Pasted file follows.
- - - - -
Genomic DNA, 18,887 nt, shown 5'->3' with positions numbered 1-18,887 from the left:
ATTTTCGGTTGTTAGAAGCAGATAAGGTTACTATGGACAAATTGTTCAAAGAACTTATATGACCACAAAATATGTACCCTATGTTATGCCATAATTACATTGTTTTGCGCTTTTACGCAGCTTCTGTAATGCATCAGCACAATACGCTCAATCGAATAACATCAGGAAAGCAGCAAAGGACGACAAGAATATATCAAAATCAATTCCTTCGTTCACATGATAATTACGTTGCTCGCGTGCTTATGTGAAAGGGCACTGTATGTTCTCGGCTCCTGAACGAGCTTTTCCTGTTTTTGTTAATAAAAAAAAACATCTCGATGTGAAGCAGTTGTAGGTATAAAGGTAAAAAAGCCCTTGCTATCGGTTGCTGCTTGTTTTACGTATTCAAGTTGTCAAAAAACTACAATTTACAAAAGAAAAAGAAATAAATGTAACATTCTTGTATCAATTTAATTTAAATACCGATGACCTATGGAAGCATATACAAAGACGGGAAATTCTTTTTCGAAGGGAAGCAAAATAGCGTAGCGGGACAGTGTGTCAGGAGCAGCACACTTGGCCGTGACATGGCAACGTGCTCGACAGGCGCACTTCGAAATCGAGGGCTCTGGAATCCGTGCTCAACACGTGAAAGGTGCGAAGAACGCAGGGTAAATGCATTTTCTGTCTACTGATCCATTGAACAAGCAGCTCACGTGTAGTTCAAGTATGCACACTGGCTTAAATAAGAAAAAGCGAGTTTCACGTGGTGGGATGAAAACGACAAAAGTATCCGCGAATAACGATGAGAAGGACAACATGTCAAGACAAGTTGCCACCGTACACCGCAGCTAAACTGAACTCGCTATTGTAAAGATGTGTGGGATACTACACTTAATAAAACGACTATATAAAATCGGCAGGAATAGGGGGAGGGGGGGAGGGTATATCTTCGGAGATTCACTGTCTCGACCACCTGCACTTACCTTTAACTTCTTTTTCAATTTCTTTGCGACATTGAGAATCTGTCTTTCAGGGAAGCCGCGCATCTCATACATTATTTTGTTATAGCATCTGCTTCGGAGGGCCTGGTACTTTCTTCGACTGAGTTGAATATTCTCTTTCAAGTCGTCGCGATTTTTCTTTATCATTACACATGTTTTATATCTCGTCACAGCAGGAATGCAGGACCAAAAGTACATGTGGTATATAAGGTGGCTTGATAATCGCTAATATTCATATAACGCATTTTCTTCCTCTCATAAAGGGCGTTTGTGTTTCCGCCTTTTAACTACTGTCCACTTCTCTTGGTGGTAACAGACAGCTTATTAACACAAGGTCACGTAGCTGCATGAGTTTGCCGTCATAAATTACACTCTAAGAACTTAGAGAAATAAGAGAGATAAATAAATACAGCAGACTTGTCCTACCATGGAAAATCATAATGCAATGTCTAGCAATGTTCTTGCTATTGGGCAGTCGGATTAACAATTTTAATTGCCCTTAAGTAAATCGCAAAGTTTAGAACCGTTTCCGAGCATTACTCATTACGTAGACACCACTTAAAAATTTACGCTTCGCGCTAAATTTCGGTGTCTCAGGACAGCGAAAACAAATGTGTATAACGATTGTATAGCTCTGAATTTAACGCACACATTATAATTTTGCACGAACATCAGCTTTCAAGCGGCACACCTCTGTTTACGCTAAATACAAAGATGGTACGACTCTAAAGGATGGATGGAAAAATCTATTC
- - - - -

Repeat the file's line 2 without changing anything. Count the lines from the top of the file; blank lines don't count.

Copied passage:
ATTTTCGGTTGTTAGAAGCAGATAAGGTTACTATGGACAAATTGTTCAAAGAACTTATATGACCACAAAATATGTACCCTATGTTATGCCATAATTACATTGTTTTGCGCTTTTACGCAGCTTCTGTAATGCATCAGCACAATACGCTCAATCGAATAACATCAGGAAAGCAGCAAAGGACGACAAGAATATATCAAAATCAATTCCTTCGTTCACATGATAATTACGTTGCTCGCGTGCTTATGTGAAAGGGCACTGTATGTTCTCGGCTCCTGAACGAGCTTTTCCTGTTTTTGTTAATAAAAAAAAACATCTCGATGTGAAGCAGTTGTAGGTATAAAGGTAAAAAAGCCCTTGCTATCGGTTGCTGCTTGTTTTACGTATTCAAGTTGTCAAAAAACTACAATTTACAAAAGAAAAAGAAATAAATGTAACATTCTTGTATCAATTTAATTTAAATACCGATGACCTATGGAAGCATATACAAAGACGGGAAATTCTTTTTCGAAGGGAAGCAAAATAGCGTAGCGGGACAGTGTGTCAGGAGCAGCACACTTGGCCGTGACATGGCAACGTGCTCGACAGGCGCACTTCGAAATCGAGGGCTCTGGAATCCGTGCTCAACACGTGAAAGGTGCGAAGAACGCAGGGTAAATGCATTTTCTGTCTACTGATCCATTGAACAAGCAGCTCACGTGTAGTTCAAGTATGCACACTGGCTTAAATAAGAAAAAGCGAGTTTCACGTGGTGGGATGAAAACGACAAAAGTATCCGCGAATAACGATGAGAAGGACAACATGTCAAGACAAGTTGCCACCGTACACCGCAGCTAAACTGAACTCGCTATTGTAAAGATGTGTGGGATACTACACTTAATAAAACGACTATATAAAATCGGCAGGAATAGGGGGAGGGGGGGAGGGTATATCTTCGGAGATTCACTGTCTCGACCACCTGCACTTACCTTTAACTTCTTTTTCAATTTCTTTGCGACATTGAGAATCTGTCTTTCAGGGAAGCCGCGCATCTCATACATTATTTTGTTATAGCATCTGCTTCGGAGGGCCTGGTACTTTCTTCGACTGAGTTGAATATTCTCTTTCAAGTCGTCGCGATTTTTCTTTATCATTACACATGTTTTATATCTCGTCACAGCAGGAATGCAGGACCAAAAGTACATGTGGTATATAAGGTGGCTTGATAATCGCTAATATTCATATAACGCATTTTCTTCCTCTCATAAAGGGCGTTTGTGTTTCCGCCTTTTAACTACTGTCCACTTCTCTTGGTGGTAACAGACAGCTTATTAACACAAGGTCACGTAGCTGCATGAGTTTGCCGTCATAAATTACACTCTAAGAACTTAGAGAAATAAGAGAGATAAATAAATACAGCAGACTTGTCCTACCATGGAAAATCATAATGCAATGTCTAGCAATGTTCTTGCTATTGGGCAGTCGGATTAACAATTTTAATTGCCCTTAAGTAAATCGCAAAGTTTAGAACCGTTTCCGAGCATTACTCATTACGTAGACACCACTTAAAAATTTACGCTTCGCGCTAAATTTCGGTGTCTCAGGACAGCGAAAACAAATGTGTATAACGATTGTATAGCTCTGAATTTAACGCACACATTATAATTTTGCACGAACATCAGCTTTCAAGCGGCACACCTCTGTTTACGCTAAATACAAAGATGGTACGACTCTAAAGGATGGATGGAAAAATCTATTC